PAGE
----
Coming Out: Dolores Noll
In honor of Women’s History Month, Kent State Today will be looking at the accomplishments of Kent State women who have advanced the cause of women, broken glass ceilings and left a lasting impact on women’s history.
A trailblazer for LGBTQ+ rights, the late Dolores Noll, Ph.D., Professor Emeritas of English, was one of Kent State University’s first openly gay professors when she came out in 1971.
Noll came to Kent State in 1961 as an instructor in the Department of English and became an assistant professor upon completing a doctorate.
In 1971, she helped to form Kent State’s first LGBTQ+ student organization, the Kent Gay Liberation Front, which held its meetings at her home. Noll was the founding faculty advisor to the organization, now known as PRIDE! Kent, making it the country’s oldest continuously operating LGBTQ+ student organization.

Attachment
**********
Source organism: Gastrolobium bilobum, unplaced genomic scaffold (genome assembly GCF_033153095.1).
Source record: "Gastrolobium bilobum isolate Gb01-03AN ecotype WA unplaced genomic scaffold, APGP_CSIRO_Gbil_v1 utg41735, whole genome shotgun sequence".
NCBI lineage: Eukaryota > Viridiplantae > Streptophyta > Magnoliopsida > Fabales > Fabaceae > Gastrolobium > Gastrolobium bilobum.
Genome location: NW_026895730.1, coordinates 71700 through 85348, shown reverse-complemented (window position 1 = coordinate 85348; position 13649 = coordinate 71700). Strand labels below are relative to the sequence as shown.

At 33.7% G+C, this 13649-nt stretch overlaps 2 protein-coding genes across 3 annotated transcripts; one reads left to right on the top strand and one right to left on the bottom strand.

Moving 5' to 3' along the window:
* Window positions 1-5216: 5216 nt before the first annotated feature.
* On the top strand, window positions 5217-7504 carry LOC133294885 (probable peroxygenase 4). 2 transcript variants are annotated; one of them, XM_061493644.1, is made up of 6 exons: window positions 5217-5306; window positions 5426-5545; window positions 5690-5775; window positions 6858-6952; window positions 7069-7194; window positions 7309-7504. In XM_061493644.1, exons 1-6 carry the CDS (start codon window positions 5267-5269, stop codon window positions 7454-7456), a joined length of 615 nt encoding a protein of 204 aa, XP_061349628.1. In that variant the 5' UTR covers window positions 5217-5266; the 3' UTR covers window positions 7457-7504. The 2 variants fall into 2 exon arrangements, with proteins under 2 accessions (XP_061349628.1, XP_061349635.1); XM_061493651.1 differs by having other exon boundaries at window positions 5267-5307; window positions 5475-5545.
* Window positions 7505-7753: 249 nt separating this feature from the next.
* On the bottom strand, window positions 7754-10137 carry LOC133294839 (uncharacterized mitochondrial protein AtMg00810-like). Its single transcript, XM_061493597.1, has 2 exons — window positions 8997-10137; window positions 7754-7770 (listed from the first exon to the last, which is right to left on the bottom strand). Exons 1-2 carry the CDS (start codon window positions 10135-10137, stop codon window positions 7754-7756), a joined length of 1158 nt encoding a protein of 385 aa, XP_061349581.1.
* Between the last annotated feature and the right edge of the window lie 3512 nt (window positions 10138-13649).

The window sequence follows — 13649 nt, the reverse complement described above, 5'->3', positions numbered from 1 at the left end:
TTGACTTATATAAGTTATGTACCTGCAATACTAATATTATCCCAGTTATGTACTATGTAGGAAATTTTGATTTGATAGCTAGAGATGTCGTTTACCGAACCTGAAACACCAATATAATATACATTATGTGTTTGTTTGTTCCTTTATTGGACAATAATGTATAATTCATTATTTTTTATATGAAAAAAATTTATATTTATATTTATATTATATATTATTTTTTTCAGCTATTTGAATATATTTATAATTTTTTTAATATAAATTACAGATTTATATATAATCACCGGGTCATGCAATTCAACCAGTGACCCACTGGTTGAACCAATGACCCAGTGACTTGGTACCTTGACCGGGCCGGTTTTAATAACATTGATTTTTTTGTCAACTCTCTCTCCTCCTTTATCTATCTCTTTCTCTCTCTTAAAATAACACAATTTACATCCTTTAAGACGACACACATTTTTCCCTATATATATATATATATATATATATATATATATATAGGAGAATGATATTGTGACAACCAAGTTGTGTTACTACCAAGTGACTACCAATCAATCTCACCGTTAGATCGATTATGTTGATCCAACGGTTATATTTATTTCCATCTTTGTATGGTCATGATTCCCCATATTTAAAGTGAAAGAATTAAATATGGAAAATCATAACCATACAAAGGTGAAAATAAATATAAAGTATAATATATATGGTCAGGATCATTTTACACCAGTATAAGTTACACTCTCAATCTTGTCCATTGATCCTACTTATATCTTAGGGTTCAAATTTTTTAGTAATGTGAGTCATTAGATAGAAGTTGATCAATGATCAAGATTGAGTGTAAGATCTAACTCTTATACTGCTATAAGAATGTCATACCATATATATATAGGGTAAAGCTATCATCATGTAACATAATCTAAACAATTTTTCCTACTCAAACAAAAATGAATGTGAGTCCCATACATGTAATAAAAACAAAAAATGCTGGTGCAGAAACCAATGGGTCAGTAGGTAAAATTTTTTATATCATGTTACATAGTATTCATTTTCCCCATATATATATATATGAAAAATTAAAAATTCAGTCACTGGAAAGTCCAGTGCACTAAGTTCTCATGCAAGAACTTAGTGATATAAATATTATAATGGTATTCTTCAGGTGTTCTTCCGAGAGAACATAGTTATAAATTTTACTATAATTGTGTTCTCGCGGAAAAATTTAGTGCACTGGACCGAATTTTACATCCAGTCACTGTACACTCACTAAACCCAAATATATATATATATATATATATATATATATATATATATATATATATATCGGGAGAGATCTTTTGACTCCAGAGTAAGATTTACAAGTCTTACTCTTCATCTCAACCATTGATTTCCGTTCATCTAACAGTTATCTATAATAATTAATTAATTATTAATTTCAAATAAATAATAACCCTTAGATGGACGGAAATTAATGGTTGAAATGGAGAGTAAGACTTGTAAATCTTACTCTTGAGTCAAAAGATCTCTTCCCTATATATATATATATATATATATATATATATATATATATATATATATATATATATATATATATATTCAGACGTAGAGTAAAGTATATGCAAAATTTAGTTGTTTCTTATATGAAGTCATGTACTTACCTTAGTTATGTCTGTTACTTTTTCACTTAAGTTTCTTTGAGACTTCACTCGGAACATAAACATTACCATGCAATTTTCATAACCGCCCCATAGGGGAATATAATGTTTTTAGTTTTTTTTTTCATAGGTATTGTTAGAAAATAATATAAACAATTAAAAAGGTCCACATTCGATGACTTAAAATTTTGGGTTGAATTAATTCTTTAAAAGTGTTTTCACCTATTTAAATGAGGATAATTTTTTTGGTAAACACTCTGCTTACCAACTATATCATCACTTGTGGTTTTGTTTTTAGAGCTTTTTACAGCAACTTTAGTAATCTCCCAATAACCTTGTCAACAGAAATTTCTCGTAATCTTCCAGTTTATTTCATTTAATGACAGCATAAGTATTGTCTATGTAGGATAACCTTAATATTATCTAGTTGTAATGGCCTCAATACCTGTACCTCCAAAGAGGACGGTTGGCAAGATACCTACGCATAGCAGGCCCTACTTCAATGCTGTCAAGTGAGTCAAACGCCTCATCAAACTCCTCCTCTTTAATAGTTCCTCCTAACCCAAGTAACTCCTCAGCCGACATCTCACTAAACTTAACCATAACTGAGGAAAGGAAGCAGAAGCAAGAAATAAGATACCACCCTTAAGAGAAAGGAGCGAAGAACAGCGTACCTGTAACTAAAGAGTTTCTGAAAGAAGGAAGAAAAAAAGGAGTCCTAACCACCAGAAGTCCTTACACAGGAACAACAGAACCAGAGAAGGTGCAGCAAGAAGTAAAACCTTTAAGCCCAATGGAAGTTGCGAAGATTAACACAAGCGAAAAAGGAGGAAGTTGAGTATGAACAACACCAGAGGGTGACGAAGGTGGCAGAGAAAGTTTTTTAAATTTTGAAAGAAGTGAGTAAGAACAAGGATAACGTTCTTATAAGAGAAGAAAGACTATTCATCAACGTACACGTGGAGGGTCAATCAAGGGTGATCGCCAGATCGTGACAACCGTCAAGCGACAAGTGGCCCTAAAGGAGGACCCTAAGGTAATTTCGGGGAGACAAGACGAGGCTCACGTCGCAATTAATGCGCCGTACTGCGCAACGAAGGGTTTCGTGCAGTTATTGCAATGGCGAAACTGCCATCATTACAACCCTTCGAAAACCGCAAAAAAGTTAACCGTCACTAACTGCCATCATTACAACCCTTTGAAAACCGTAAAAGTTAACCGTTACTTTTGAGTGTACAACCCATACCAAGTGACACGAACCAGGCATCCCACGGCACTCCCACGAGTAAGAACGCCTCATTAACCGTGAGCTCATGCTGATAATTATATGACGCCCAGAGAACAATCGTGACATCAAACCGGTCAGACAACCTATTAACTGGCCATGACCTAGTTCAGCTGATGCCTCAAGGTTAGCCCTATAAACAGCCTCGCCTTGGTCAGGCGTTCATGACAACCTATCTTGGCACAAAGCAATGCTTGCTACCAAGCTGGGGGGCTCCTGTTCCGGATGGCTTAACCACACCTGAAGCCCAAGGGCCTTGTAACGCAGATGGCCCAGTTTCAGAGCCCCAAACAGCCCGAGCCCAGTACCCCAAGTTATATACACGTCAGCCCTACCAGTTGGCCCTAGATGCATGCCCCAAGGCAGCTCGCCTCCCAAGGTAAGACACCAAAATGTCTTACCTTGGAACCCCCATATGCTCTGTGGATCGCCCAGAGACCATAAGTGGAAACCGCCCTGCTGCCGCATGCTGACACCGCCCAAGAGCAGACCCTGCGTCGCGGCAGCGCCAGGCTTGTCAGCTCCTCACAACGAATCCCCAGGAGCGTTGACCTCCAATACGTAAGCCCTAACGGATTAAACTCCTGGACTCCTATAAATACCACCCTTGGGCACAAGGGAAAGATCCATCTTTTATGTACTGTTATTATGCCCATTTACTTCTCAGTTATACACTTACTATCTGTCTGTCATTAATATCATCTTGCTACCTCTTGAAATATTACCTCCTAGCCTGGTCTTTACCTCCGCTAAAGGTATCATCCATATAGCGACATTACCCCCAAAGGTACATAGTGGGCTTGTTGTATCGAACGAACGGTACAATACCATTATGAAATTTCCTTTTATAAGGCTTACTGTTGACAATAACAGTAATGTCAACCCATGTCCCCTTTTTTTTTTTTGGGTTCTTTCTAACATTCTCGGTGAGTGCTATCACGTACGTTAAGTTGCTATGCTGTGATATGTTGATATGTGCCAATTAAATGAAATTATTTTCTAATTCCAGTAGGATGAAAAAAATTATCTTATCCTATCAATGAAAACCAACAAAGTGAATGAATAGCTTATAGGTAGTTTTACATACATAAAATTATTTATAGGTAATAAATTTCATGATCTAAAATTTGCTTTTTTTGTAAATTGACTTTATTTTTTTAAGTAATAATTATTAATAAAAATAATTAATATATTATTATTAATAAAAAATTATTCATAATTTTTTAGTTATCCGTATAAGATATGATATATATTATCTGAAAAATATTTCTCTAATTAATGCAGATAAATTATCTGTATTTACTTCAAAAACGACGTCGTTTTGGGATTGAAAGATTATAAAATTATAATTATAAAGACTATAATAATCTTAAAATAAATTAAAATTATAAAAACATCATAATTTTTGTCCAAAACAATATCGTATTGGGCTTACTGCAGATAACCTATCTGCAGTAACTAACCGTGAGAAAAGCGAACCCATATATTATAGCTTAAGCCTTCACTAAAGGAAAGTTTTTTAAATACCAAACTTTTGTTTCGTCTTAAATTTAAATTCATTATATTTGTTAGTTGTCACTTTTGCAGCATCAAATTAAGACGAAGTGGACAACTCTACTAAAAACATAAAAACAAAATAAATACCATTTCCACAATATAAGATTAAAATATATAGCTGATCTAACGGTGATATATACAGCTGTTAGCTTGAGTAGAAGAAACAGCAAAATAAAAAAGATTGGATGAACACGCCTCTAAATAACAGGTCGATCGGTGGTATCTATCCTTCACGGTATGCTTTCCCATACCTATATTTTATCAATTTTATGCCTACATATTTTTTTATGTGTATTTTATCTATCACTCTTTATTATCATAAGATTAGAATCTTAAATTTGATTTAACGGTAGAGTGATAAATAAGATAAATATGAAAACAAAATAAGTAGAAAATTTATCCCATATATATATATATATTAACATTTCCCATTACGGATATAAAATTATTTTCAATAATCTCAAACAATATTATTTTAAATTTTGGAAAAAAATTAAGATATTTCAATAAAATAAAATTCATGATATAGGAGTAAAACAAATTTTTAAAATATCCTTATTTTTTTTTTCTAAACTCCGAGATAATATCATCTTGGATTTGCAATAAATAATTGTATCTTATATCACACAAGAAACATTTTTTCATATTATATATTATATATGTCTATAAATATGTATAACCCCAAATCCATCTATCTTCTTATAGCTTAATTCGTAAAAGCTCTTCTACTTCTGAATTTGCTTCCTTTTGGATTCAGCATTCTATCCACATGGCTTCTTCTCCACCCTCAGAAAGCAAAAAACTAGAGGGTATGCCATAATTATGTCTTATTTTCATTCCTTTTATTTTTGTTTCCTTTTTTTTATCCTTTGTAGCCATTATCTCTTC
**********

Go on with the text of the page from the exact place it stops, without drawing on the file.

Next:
In 1972, Noll became the first professor to teach a gay and lesbian course at Kent State. The course, “Gay Womanhood,” was taught in the Experimental College. At the time, it was one of only a few gay courses taught in universities nationwide.
Born Aug. 14, 1930, in Fairfield, Iowa, and raised in Berea, Kentucky, Noll received a bachelor’s degree from the University of Florida in 1951 and earned a master’s degree in 1954 and a doctorate in 1964, both from the University of Kentucky.
Noll served as assistant to the chair of English from 1978 until her retirement in 1984. She was well-published in scholarly journals of both medieval literature and LGBTQ studies. She taught three different LGBTQ studies courses at Kent State,
Her role in establishing and co-coordinating the national Gay Caucus for the Modern Language Association was recognized with the establishment of the Crompton-Noll award, which recognizes the work of LGBTQ scholarship within the MLA.
She and her partner of 37 years, Pat Hatfield, met at Kent State.
In 2010, as Professor Emeritus of English, Noll was honored with Kent State’s first-ever Diversity Trailblazer Award.
In January 2019, she passed away at the age of 88.